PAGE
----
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What Makes a Car a Truck and Why it Matters for Fuel Economy

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When I was growing up, we called vehicles like the Honda CRV, the Toyota Rav4, and the Ford Escape “station wagons.” But that’s not very cool today, so instead they are called “crossover” vehicles—a mix between an SUV and a car.

2011 Honda CRV

These types of vehicles are pretty clearly intended to move people around on roads, not to carry manure or construction equipment or to navigate boulders in the back woods. Despite that, put 4-wheel drive (4WD) on a CRV and it gets classified as a “non-passenger vehicle,” or truck, while the 2-wheel drive (2WD) version is a “passenger vehicle,” or car under federal fuel efficiency and global warming pollution standards.

Not only does that not make sense, it makes for bad policy.

Different Standards Present an Opportunity for Gaming

Cars and trucks get separate treatment under the existing and proposed standards. There is some logic to this for real trucks: a vehicle that needs to tow thousands of pounds, haul gravel and other materials to a work site, and travel extensively off-road all the time are designed differently than ones used to move people, which can impact the amount of fuel they use. But the existence of separate standards, especially when it comes to crossovers, presents a potential loophole. As a result, the expected oil savings and emissions reductions—not to mention consumer savings—of fuel efficiency and global warming pollution standards proposed by the federal government could end up less than we expect.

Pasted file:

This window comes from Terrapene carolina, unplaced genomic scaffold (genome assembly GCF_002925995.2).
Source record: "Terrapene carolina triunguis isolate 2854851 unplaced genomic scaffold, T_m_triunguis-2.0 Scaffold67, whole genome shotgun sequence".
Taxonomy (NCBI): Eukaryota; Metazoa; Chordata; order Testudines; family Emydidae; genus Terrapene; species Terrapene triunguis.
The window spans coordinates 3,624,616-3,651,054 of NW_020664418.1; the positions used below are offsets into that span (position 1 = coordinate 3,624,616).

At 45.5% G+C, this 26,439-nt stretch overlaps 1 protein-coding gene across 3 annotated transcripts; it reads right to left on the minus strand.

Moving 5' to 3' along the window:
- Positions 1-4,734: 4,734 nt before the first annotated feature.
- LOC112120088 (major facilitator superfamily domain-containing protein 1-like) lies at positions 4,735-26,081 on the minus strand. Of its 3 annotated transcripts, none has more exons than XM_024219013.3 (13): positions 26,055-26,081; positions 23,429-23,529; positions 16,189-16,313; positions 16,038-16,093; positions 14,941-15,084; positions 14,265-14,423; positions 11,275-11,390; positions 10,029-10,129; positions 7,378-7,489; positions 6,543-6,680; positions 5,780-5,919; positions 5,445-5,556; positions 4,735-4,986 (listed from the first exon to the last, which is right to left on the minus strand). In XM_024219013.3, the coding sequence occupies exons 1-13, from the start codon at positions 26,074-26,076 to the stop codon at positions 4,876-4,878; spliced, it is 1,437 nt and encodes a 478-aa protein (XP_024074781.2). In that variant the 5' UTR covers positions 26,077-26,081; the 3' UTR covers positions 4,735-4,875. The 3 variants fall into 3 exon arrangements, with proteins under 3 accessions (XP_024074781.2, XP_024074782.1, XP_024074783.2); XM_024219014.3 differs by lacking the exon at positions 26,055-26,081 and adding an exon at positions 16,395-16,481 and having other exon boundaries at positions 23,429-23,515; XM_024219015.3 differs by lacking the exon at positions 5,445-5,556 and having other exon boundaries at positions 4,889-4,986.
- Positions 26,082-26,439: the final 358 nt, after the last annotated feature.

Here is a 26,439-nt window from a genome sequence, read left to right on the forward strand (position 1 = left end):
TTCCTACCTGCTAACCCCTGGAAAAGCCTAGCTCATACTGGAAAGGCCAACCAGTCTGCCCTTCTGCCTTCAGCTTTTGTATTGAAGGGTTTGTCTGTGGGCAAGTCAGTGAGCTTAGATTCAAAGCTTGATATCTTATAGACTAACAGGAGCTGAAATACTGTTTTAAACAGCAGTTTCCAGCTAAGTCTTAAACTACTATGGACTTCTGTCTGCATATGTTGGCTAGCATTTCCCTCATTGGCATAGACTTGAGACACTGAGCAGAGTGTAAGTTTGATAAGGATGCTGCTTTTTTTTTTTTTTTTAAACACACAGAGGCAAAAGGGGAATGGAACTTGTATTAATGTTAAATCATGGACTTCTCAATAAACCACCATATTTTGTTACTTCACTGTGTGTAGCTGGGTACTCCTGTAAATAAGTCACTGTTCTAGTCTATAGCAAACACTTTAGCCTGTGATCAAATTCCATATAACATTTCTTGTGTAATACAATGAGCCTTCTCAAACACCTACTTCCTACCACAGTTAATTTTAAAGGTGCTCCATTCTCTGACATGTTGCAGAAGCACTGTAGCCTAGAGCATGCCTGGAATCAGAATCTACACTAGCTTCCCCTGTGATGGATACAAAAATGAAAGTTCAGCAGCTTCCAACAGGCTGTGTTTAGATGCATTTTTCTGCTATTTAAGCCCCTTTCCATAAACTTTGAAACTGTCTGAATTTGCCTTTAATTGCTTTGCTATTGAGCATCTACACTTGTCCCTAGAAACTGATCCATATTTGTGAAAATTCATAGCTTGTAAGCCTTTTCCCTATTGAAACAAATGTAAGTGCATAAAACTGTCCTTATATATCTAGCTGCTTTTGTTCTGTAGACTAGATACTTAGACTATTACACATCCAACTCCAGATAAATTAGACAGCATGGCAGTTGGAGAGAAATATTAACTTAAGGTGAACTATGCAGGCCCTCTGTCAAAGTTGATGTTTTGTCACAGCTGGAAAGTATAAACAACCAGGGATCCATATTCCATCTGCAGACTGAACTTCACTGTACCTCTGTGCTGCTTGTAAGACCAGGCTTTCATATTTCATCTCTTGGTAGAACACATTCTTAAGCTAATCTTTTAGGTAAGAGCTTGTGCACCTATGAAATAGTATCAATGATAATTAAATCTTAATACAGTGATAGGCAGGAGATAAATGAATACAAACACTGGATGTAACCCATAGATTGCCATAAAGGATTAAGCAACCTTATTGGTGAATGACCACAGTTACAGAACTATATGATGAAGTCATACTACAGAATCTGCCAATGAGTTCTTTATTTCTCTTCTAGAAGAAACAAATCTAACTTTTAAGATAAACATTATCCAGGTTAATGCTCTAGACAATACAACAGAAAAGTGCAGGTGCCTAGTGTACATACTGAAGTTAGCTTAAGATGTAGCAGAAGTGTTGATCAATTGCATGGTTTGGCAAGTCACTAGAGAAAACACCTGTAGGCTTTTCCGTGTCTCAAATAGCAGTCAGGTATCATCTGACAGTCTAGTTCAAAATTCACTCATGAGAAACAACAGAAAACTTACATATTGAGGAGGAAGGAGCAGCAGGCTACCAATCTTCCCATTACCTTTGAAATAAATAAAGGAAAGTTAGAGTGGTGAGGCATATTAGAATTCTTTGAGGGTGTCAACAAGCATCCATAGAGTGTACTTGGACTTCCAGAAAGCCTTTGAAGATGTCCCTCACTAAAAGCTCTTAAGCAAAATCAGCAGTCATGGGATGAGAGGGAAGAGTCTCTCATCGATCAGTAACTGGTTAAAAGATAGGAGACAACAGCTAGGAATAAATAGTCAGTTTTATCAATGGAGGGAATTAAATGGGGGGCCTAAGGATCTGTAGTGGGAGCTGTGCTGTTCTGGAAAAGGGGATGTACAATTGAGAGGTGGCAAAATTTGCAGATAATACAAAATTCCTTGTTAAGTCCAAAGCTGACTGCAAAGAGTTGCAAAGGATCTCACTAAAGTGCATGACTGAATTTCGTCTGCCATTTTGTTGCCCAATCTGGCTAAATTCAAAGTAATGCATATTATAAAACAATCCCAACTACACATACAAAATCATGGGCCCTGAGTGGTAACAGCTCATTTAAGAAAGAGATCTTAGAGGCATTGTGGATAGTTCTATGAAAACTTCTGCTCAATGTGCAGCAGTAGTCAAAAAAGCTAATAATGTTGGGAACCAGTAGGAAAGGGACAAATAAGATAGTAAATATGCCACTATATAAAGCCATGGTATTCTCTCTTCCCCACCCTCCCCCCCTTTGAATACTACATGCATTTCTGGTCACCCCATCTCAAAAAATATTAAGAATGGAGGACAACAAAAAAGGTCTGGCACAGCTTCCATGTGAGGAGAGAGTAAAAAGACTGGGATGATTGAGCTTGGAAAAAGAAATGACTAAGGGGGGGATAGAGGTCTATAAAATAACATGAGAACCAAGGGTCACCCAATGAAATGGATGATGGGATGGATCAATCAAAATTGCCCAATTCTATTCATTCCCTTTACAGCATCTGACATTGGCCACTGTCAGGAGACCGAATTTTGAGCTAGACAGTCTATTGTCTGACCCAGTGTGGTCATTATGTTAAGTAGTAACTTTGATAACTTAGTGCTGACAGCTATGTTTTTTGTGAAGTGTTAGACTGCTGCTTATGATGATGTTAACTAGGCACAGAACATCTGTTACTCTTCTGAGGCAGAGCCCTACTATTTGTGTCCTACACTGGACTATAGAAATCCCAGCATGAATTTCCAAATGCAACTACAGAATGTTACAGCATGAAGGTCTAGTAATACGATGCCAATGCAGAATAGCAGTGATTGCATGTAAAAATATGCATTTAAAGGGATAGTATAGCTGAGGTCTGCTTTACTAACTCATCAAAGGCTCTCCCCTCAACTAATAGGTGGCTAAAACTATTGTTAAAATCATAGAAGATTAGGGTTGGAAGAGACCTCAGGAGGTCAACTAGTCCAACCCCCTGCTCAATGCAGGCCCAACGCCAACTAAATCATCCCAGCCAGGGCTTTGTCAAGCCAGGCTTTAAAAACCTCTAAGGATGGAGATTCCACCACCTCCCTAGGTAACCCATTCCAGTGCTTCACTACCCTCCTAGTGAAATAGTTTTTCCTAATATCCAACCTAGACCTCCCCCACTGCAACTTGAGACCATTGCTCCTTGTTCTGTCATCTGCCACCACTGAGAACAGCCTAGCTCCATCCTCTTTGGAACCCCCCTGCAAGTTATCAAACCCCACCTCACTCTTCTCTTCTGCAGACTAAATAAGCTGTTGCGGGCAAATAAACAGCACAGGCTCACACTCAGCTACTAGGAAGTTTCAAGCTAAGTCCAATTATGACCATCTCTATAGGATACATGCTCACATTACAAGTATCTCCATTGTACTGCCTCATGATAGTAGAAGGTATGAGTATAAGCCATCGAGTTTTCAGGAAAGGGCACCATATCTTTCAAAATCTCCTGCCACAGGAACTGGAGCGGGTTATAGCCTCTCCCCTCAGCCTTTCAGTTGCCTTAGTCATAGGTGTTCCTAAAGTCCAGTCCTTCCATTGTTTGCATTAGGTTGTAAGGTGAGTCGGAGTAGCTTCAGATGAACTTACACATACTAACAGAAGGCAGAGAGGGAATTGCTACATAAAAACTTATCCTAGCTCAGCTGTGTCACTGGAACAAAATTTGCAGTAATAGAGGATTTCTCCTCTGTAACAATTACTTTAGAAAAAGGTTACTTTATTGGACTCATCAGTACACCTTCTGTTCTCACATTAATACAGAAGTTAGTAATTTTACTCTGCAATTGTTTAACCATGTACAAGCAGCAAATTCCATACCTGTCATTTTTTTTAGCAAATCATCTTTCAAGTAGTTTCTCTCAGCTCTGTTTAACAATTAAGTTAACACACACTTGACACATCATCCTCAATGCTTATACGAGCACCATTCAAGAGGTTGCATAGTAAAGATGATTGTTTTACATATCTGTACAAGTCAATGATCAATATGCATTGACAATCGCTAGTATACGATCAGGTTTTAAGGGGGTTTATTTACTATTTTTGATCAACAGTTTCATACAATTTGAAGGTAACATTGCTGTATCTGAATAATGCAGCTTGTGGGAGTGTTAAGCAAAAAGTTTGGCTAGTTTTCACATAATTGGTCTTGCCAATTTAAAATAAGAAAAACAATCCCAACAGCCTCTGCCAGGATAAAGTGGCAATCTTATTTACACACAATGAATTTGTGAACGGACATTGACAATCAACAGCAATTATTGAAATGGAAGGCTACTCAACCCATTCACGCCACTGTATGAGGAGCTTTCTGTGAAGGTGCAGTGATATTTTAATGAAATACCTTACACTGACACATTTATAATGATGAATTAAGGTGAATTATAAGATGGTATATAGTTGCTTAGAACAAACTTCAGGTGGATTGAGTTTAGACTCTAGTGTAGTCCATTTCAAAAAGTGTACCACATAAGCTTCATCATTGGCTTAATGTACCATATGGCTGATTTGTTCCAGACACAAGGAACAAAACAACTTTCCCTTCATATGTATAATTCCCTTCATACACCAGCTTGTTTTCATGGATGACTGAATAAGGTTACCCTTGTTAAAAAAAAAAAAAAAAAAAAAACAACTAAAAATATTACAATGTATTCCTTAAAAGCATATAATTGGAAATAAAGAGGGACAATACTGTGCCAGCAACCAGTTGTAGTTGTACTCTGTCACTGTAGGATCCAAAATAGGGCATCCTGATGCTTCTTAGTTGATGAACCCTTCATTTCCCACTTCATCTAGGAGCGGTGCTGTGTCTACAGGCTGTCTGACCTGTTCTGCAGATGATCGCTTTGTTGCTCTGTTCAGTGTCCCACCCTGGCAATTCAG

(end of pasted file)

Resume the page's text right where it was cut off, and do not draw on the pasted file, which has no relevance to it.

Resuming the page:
Current Federal Regulations Definitions Allow for Funny Results

According to 2011 fuel economy data, the 4WD version of the CRV consumes 2-3% more fuel per mile than the 2WD version. The Ford Escape 2WD and 4WD shows similar differences.

But take a look at the gap in the proposed car and truck standards for 2017 (see figure). A vehicle like the 4WD Honda CRV, which qualifies as a truck with a footprint of about 44 sq. ft., has a fuel consumption target that is 16% higher than the 2WD version, which is classified as a car.

Federal Car and Truck Standards

The large difference between the actual performance of 2WD vs. 4WD vehicles and the gap between the car and truck standards presents a potential opportunity for car companies. Shifting to more 4WD versions to meet a less stringent standard might be an attractive option for an automaker to make it easier to comply with the standards. Of course, that would mean someone who wants a 2WD crossover would not only be out of luck, they would be out several bucks as they’d be stuck spending more money on gas and polluting more.

Just because there is a potential for gaming the system, doesn’t mean it will happen.  And maybe automakers won’t see this as an opportunity to meet weaker standards. But the risk is there nonetheless.

This is not a new problem. In fact, it used to be much worse. At one point, you didn’t even need 4 wheel drive, and even compact cars like the PT Cruiser could qualify as trucks. That part of the loophole got closed, but what’s left is still big enough to drive a crossover (station wagon) through.

It’s Time to Revisit the Definition of a Car vs. a Truck

I’m testifying on this very issue (and others) today at a public hearing in San Francisco on the proposed federal 2017-2025 fuel economy and greenhouse gas standards.

You can also push for strong fuel efficiency and global warming pollution standards for all cars and light trucks—and urge the EPA and DOT to take a closer look at what makes a car a truck—by submitting a comment on the proposed clean car standards. The comment period closes February 13 so take action today.

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About the author: Don Anair is a senior engineer with expertise on diesel, hybrid and battery electric vehicle, and goods movement technologies and the policies needed to turn them into real solutions for U.S. oil dependence, air pollution and global warming. He holds a master’s degree in electrical engineering. See Don's full bio.

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